There's no major damage? It's an irritation?

"Yeah, just irritation. Yeah."

You said you didn't think about putting QB Trey Lance in for that play that went weird that was supposed to be a zone-read. Did you get any pushback at the start of the year when you used Trey on that touchdown play on the first drive? Did players have any sort of weirdness about taking Jimmy out on a successful drive?


Has that been a consideration at all? Just the weirdness and the feel of taking Jimmy out?

"No, I don't think players really notice or think it's weird at all. So I don't think that's a big deal at all. Just people do that. People put in wildcats, people put in a second quarterback. When you have guys who have different skill sets, I'd say you see it on about 20 out of the 32 teams. People use guys in those situations. So I think players are pretty used to it."

How did CB Dontae Johnson do in the secondary?

"I thought he did a real good job. He came in, didn't hesitate. He gets reps at safety, gets reps at corner. Doesn't get enough at corner. And he was ready for the moment and went in and played like a pro."

You probably evaluated WR Tee Higgins when he was coming out in the draft. What about that wide receiving corps? The top three guys seem to be pretty prolific. Where does group rank?

"As good as anyone. I think [WR Tyler] Boyd has been one of the more underrated receivers in this league over the last five years. They just got a, it looks like a pretty generational talent in [WR Jamarr] Chase this year. And Higgins was one of the best receivers in the draft last year. So that's three guys, a good quarterback, good tight and a good running back."

DL Arik Armstead, team nominate for Walter Payton Man of the Year again. What can you say about the kind of guy he is and the work he does off the field?

"It seems like Arik does a ton. I hear about it. I've seen him talk to our team about stuff. I think he's very passionate in what he does. I know he goes back to Sacramento, helps a lot where he is from, and I think he's well deserving of that award."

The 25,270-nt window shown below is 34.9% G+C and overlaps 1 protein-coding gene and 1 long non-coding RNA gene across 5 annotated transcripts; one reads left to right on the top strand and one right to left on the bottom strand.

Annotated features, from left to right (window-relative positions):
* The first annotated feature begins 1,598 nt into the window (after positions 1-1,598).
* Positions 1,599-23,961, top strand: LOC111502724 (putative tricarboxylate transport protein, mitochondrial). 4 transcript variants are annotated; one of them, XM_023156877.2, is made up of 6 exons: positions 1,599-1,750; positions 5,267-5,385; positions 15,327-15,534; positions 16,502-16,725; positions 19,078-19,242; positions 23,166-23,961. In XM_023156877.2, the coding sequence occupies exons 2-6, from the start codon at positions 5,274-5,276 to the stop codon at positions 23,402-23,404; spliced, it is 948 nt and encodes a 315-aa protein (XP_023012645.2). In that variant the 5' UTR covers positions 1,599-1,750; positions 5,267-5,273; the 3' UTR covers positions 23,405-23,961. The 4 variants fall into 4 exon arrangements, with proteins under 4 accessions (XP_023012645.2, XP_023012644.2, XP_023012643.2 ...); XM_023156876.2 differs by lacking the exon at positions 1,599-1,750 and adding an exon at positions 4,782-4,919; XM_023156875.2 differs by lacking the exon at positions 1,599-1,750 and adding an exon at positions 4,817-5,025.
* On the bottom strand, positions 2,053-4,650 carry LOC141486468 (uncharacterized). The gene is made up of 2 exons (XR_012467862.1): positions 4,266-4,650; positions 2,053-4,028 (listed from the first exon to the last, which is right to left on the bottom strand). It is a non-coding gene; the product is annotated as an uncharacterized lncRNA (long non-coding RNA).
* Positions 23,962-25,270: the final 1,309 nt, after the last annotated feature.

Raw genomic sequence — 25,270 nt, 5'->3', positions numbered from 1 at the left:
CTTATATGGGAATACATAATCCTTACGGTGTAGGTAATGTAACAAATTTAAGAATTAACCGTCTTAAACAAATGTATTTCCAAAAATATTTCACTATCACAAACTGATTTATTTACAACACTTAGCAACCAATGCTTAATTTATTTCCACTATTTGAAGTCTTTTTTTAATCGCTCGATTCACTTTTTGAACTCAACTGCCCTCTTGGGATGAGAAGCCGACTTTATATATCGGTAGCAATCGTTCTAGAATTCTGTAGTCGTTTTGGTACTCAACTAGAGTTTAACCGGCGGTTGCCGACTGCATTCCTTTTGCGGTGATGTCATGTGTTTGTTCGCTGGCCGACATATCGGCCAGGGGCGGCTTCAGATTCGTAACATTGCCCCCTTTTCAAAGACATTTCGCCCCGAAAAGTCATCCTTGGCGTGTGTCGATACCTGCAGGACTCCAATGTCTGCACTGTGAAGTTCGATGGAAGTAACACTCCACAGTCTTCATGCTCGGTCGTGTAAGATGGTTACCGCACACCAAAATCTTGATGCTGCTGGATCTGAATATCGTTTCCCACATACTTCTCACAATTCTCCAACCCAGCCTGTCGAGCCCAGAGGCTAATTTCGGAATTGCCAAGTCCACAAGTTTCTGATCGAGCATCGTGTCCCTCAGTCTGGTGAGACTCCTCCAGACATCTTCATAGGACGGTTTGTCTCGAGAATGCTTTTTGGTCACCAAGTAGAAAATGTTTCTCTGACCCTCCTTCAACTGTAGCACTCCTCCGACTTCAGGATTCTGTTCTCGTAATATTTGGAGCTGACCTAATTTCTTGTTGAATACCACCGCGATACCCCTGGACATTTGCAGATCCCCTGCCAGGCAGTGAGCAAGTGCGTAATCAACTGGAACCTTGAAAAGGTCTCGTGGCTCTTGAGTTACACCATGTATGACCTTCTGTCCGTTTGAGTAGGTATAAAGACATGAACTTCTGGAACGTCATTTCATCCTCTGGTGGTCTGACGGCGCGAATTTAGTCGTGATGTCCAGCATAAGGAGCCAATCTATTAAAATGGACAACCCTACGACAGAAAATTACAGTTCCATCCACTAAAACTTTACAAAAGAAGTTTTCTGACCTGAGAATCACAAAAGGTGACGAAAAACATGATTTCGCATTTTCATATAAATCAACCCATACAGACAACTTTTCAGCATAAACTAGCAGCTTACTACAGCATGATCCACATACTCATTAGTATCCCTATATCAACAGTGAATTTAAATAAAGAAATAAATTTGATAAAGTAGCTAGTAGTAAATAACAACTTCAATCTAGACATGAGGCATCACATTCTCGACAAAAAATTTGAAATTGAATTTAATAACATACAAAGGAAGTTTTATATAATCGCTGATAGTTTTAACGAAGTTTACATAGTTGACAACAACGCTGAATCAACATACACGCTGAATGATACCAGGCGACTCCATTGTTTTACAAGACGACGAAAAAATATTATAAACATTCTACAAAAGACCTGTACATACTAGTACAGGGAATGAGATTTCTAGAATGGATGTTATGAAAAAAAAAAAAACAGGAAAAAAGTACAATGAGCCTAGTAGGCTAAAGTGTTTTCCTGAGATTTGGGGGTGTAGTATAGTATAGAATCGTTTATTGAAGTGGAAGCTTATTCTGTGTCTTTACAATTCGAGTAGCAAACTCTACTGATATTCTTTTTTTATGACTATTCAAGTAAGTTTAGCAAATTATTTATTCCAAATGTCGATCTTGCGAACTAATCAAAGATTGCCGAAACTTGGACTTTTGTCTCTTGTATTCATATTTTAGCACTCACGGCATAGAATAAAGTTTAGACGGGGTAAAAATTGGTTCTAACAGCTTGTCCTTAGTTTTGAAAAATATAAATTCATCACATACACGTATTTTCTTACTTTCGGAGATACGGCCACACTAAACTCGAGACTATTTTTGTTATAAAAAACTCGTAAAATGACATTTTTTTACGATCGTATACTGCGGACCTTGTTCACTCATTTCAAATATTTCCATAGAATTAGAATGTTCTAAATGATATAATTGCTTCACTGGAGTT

How much of a help is the 2019 game preparing for them? Obviously, a lot of new talent including the quarterback and wide receiver. Is it still the basic same principles on both sides of the ball?

"Yeah, they haven't changed coordinators or their philosophies. Schematically, it's very similar, some similar players and some different players. So there's some carryovers, but stuff always is changing."

DL D.J. Jones, I think whenever he has been on the field in this career, he's been pretty good. He's obviously been able to stay on the field and it seems like he's better than ever. Is that accurate? And if so, how do you think he's made that jump?

"I think D.J. played one of his best games versus Seattle. I think D.J.'s always played at a pretty high level, I think he's stayed healthy this year. He's gotten hurt and finished the year in IR back to '19. He was one of our biggest losses there. I think we lost him in the New Orleans week for the year. And I know we lost him last year, but when D.J.'s out there, he's pretty much always the same guy."

Armstead, do you think he's a better player inside than at defensive end or is he just doing what you need him to do?

"I think it depends on the type of play, the type of things you're doing. Offensively, just me going against him, I think he's more of a problem inside. It's just harder to avoid those guys and harder to gameplan, but I know the problems he causes when he is on the outside too. I think that's one of the neat things about him that you can put him where you think helps schematically, with whatever switch you're going against, and he could be a problem both places."

When you're dealing with a series of injuries, you mentioned this a bit on Monday, how tangibly does that affect the coverage units on special teams when you have to plug and play a guy that you just picked up off the street on Sunday?

"Just in general, that's one of the biggest things with injuries, not just for us, but for the whole league. The more guys that go down, it hurts you in obvious spots that everyone gets to see, but special teams usually carries most of that. You play with guys sometimes that definitely aren't ready to be out there because you have to put them out there so fast and they haven't been trained and usually if they're available at that time they're not totally ready to go out there either."

What's DL Nick Bosa's temperament been like throughout this season? He seems to get a sack or two a game and kind of just cruising through, but do you see any highs and lows?

"I don't think Bosa changes. You guys see the way he talks. He's a pretty chill guy, I think he thinks a lot. I think he's very intelligent, but he doesn't just talk to talk and he's not a big rah-rah guy. He loves football. He does everything he can to be prepared for those three and a half hours on Sunday. And he does that all-year round and when he gets to Sunday, he gives it everything he's got."